THIS WEEK IN CONFESSIONS: I’m not exactly the biggest Thor fan out there. Might as well get that out of the way early. It’s been established a number of times that I’m a Clint Barton guy, so I wasn’t exactly super hyped going into Thor the Dark World this past weekend, aside from the fact that we were promise TWO whole post credit scenes. I enjoyed the first Thor movie well enough ( which had a Hawkeye cameo!), but I’ve been riding that Captain America The Winter Soldier hype-train since that trailer dropped a few weeks back.
That TL:DR review of Thor: 2 is that it’s fun and a nice step up from the original movie. All the pesky origin stuff is done with, so we get a lot more Thor being Thor and hitting stuff with Mew-Mew this time around, all while Loki gets that Tumblr crowd money filling seats for repeated viewings. And most of this movie take place in Asgard/the non-Earth realms so there’s a very cool Star Wars/Lord of the Rings vibe to the whole thing that comes across as a giant love letter to Jack Kirby. All of the key players deliver, as Hemsworth’s more mature Thor is easier to root for, Kat Dennings remains a blessing and Tom Hiddleston is still perfect as the trickster god. This movie isn’t exactly the deepest thing playing in theaters, but it doesn’t pretend to be. Marvel has a winning formal for these movies, and The Dark World follows it to a T.
I do have 2 problems with the flick though. The first is the pacing. It starts off slow, but after the first 30 minutes, it takes off at breakneck speed and doesn’t slow down until the ending. And while could have been much worst, it could have been a tad better if certain scenes got a chance to breathe more. My other issue is Christopher Eccleston, and actor I adore from Doctor Who, isn’t utilized properly as the film’s big bad Malekith. I don’t understand why you would cast an awesome actor like Eccleston and not take advantage of his talents, or flesh out his character more? Any schlub could have played him the version of Malekith portrayed in the film for a fraction of what Marvel paid Eccleston, who’s an ultimately forgettable villains once the credits start rolling/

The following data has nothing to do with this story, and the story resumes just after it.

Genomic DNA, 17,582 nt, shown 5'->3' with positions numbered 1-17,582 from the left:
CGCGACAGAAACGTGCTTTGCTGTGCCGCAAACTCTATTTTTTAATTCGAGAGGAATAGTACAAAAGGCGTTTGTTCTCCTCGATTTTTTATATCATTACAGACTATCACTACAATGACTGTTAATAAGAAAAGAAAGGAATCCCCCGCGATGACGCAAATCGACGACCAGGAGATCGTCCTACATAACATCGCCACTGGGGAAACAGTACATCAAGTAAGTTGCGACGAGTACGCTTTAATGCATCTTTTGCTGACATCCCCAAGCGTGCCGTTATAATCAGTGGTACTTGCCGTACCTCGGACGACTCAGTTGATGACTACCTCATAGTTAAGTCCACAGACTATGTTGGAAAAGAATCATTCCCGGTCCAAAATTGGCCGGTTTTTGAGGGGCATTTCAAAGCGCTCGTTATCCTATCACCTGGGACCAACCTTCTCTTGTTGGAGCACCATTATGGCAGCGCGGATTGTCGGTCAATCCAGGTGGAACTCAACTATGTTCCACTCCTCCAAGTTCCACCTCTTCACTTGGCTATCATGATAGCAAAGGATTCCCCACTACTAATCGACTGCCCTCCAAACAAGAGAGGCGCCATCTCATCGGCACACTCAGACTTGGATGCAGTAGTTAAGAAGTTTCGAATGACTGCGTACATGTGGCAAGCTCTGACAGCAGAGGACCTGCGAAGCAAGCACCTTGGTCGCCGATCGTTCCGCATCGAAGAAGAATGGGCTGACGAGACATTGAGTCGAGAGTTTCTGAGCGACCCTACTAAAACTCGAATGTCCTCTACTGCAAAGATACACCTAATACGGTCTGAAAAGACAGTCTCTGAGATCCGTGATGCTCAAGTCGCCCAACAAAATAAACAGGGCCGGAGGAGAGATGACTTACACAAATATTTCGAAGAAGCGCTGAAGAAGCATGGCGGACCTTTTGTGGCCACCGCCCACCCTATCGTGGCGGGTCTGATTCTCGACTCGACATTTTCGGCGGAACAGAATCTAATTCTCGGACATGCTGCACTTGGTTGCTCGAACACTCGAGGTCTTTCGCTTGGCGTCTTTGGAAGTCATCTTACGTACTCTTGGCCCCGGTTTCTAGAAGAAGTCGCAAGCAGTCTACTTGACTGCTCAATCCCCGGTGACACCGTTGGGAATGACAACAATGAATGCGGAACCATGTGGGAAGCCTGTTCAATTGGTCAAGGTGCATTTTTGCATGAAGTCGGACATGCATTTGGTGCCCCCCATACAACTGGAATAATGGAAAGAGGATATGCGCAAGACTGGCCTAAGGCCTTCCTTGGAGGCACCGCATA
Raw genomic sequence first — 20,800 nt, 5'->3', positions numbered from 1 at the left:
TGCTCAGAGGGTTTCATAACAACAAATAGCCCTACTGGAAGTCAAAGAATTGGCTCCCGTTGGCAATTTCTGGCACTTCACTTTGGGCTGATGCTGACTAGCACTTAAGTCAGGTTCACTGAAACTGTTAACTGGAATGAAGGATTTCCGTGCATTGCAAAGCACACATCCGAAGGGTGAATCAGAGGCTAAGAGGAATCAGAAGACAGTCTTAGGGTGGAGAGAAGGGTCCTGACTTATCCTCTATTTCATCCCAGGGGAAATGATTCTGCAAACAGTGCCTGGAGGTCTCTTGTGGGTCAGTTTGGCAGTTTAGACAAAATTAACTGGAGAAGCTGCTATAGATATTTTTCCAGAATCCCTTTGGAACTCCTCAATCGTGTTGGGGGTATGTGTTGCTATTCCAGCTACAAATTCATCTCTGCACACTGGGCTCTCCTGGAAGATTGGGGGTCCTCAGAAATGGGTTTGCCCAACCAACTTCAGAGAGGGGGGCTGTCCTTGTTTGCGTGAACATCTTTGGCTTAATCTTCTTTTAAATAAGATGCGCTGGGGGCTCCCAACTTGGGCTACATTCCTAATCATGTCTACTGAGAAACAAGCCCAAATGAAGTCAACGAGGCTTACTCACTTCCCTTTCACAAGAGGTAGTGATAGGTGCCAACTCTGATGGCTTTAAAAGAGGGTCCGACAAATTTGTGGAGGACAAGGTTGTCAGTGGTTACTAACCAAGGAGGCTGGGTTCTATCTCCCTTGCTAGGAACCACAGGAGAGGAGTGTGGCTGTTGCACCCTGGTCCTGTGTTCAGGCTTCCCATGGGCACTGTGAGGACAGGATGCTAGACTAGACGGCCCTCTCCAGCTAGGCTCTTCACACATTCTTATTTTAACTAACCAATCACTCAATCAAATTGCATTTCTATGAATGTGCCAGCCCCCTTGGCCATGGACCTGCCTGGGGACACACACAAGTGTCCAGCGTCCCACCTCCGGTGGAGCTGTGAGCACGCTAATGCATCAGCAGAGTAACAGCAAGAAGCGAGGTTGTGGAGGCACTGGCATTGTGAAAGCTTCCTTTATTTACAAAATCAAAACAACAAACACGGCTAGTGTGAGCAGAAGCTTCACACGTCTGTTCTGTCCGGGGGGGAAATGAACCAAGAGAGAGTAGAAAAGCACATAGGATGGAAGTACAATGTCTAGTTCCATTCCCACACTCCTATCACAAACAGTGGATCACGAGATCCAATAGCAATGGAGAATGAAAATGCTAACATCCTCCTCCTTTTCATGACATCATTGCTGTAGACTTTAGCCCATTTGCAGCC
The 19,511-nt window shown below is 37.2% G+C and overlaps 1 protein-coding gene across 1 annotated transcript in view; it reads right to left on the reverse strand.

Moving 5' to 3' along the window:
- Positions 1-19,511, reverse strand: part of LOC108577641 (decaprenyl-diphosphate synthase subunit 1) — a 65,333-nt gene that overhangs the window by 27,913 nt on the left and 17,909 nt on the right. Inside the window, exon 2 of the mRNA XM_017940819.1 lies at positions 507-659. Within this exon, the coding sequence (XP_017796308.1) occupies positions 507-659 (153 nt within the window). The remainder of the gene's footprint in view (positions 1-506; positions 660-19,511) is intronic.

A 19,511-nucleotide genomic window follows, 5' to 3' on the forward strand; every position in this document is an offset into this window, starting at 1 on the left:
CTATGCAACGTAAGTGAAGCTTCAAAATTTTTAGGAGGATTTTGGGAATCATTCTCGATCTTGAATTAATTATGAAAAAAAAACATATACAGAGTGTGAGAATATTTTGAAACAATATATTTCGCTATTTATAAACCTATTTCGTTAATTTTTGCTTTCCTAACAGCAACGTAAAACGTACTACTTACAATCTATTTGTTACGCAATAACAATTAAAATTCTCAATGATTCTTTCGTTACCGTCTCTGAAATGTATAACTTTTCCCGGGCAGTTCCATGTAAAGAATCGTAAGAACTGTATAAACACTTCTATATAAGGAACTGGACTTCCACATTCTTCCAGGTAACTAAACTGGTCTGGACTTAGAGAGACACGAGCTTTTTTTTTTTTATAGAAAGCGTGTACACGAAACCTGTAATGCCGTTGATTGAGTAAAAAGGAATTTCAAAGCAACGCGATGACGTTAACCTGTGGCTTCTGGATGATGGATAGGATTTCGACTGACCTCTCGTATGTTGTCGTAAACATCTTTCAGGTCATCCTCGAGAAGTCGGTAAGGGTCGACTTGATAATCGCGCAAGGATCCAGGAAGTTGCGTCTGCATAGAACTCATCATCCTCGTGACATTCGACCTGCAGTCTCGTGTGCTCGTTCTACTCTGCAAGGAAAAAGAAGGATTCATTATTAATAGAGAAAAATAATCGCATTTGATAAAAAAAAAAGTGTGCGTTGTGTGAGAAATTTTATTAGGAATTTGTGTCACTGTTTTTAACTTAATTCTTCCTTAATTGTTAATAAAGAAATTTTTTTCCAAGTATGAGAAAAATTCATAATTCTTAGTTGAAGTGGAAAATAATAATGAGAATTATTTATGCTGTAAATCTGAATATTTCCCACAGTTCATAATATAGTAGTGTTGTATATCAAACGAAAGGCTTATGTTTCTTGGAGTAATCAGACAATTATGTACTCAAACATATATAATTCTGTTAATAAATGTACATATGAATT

Despite my issues with the film, it was a fun popcorn film overall, and the mid-credits scene was AWESOME and sets the stage for another Marvel film dropping in 2014 (2 guesses). So go check it out, it’s not a bad way to spend an afternoon.
Now what if you’re fresh from the theater and want to pick up some Thor comics? “Where to start” you may ask, especially with a character as rich as Thor with great runs by a variety of talents creators like Kirby, Lee, Simonson, Fraction, Gillen, Jurgens and Romita and Copiel (also JMS). Assuming you can read, you’ve probably figured out that I’m going to suggest Jason Aaron and Esad Ribic’s Thor: God of Thunder, one of the BEST books to emerge from the plenty-strong MARVEL NOW relaunch over the last year.
You may remember me tossing some shade at these creators 2 weeks ago when I was discussing the ending of Battle of the Atom. While I still think critique was justified, Aaron and Ribic are operating on a different level here on Thor:GoT. Volume 1, The God Butcher. It is a very different monster from said event, and quite frankly, the results are much better for it. The elevator pitch for this 1st collection is simple, it’s Thor vs. a serial killer of gods. The hook is that this isn’t the first time Thor’s thrown down with this dude, and this book gets into some Doctor Who level timey-whimey stuff, only a lot more violence. A. LOT. MORE. VIOLENT.
This is the usual level of insanity for a Jason Aaron book, complete with a title that’s a KISS reference, but it’s Esad Ribic who really shines in this book. This title FEELS like a epic fantasy story, with the sort of beautiful brutality you get from Game of Thrones. You many cringe once or twice reading this book, because it does not pull back the punches when the fists and hammers are thrown, and Ribic does a fantastic job of drawing violence. The beautiful imagery is only strengthened by Aaron’s awesome heavy metal scripts, that give Esada a ton of awesome stuff to work with. With little knowledge needed to get into this run, I can’t recommend this series enough. There’s currently 2 volumes of Thor:GoT out now in hardcover, each priced at $24.99 each.